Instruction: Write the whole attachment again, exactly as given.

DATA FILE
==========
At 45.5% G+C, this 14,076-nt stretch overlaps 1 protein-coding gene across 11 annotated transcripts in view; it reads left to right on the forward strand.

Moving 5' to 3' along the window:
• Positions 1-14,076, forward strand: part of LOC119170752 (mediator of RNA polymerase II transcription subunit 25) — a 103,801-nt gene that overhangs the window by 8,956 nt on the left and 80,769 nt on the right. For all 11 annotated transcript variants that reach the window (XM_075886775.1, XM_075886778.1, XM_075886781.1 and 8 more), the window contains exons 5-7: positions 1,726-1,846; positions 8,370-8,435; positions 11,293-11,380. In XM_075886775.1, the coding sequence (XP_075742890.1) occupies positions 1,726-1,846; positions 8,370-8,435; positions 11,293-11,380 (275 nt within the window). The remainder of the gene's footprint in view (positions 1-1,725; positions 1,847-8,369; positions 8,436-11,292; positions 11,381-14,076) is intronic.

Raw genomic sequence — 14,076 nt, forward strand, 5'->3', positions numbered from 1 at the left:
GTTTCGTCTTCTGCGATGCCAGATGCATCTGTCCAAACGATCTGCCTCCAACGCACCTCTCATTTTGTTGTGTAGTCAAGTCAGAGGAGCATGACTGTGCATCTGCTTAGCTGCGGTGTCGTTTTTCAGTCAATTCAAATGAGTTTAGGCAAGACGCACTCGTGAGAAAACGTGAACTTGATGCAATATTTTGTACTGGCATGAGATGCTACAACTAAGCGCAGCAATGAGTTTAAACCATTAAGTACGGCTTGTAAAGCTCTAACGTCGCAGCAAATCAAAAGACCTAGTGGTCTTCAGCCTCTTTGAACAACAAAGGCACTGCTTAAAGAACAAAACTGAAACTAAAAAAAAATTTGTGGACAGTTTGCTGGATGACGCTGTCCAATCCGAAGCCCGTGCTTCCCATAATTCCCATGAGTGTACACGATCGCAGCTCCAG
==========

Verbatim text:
At 45.5% G+C, this 14,076-nt stretch overlaps 1 protein-coding gene across 11 annotated transcripts in view; it reads left to right on the forward strand.

Moving 5' to 3' along the window:
• Positions 1-14,076, forward strand: part of LOC119170752 (mediator of RNA polymerase II transcription subunit 25) — a 103,801-nt gene that overhangs the window by 8,956 nt on the left and 80,769 nt on the right. For all 11 annotated transcript variants that reach the window (XM_075886775.1, XM_075886778.1, XM_075886781.1 and 8 more), the window contains exons 5-7: positions 1,726-1,846; positions 8,370-8,435; positions 11,293-11,380. In XM_075886775.1, the coding sequence (XP_075742890.1) occupies positions 1,726-1,846; positions 8,370-8,435; positions 11,293-11,380 (275 nt within the window). The remainder of the gene's footprint in view (positions 1-1,725; positions 1,847-8,369; positions 8,436-11,292; positions 11,381-14,076) is intronic.

Raw genomic sequence — 14,076 nt, forward strand, 5'->3', positions numbered from 1 at the left:
GTTTCGTCTTCTGCGATGCCAGATGCATCTGTCCAAACGATCTGCCTCCAACGCACCTCTCATTTTGTTGTGTAGTCAAGTCAGAGGAGCATGACTGTGCATCTGCTTAGCTGCGGTGTCGTTTTTCAGTCAATTCAAATGAGTTTAGGCAAGACGCACTCGTGAGAAAACGTGAACTTGATGCAATATTTTGTACTGGCATGAGATGCTACAACTAAGCGCAGCAATGAGTTTAAACCATTAAGTACGGCTTGTAAAGCTCTAACGTCGCAGCAAATCAAAAGACCTAGTGGTCTTCAGCCTCTTTGAACAACAAAGGCACTGCTTAAAGAACAAAACTGAAACTAAAAAAAAATTTGTGGACAGTTTGCTGGATGACGCTGTCCAATCCGAAGCCCGTGCTTCCCATAATTCCCATGAGTGTACACGATCGCAGCTCCAG